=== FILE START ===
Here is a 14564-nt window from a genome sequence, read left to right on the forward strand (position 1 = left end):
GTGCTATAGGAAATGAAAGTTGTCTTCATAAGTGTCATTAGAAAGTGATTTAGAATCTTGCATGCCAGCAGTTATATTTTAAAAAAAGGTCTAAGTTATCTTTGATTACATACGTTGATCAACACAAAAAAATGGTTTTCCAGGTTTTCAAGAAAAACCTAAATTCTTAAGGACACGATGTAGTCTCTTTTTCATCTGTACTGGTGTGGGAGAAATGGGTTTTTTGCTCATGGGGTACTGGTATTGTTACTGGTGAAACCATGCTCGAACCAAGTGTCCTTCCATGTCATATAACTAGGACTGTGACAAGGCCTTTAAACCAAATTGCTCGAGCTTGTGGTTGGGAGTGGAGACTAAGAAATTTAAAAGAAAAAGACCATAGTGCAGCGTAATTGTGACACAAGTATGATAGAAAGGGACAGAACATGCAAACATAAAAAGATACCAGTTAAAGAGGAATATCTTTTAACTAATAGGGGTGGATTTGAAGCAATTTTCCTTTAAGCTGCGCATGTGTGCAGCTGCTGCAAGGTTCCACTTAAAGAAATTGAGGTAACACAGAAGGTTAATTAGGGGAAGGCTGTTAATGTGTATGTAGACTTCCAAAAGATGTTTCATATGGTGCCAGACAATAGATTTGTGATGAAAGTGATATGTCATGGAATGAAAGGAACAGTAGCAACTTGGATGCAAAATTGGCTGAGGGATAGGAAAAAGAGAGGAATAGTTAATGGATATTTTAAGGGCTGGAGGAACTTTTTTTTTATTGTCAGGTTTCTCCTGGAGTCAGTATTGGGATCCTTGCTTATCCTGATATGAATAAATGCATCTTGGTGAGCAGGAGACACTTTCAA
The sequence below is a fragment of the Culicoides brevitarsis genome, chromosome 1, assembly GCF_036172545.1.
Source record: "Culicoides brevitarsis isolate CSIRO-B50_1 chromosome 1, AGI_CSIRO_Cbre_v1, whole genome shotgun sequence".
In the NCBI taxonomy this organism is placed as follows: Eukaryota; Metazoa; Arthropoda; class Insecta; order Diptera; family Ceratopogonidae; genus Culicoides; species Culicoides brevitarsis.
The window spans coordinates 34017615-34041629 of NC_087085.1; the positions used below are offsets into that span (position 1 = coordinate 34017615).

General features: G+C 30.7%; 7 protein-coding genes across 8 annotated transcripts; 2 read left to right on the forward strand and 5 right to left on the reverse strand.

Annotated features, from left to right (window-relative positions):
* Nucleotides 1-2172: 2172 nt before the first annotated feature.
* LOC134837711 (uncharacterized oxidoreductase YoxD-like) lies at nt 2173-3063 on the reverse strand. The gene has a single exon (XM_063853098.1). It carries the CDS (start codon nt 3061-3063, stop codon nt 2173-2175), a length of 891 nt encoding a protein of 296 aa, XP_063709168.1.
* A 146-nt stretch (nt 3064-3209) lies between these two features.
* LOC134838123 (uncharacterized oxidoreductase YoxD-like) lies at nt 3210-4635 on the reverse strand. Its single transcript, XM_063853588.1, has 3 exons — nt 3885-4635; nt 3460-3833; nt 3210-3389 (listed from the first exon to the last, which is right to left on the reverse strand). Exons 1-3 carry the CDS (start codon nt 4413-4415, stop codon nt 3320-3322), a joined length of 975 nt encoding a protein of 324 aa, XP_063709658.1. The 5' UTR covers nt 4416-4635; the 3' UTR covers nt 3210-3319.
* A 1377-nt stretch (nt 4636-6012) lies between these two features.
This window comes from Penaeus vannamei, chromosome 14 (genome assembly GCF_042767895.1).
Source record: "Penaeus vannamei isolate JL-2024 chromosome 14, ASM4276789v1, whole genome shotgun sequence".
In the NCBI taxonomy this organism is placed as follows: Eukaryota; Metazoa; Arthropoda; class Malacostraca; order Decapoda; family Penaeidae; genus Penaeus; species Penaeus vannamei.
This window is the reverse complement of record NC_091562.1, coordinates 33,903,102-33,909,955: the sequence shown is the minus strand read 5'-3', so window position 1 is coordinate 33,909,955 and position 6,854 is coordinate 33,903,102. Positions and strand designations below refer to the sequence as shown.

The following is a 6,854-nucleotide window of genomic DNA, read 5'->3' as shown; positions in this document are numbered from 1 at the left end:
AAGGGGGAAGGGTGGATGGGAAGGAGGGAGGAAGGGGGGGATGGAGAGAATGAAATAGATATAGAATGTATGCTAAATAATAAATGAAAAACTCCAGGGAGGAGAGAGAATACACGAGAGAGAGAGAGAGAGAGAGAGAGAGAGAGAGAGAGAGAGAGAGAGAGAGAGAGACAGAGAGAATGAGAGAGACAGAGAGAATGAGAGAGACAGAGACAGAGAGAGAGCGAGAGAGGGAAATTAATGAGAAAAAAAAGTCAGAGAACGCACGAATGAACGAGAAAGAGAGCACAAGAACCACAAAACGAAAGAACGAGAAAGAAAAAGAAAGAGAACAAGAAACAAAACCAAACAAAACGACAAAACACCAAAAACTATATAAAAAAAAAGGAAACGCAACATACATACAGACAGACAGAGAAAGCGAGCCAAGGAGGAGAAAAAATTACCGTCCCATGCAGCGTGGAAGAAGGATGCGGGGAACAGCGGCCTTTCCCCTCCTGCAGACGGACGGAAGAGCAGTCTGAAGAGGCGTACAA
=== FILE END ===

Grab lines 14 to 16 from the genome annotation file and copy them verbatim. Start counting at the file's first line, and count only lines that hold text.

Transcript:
This window comes from Penaeus vannamei, chromosome 14 (genome assembly GCF_042767895.1).
Source record: "Penaeus vannamei isolate JL-2024 chromosome 14, ASM4276789v1, whole genome shotgun sequence".
In the NCBI taxonomy this organism is placed as follows: Eukaryota; Metazoa; Arthropoda; class Malacostraca; order Decapoda; family Penaeidae; genus Penaeus; species Penaeus vannamei.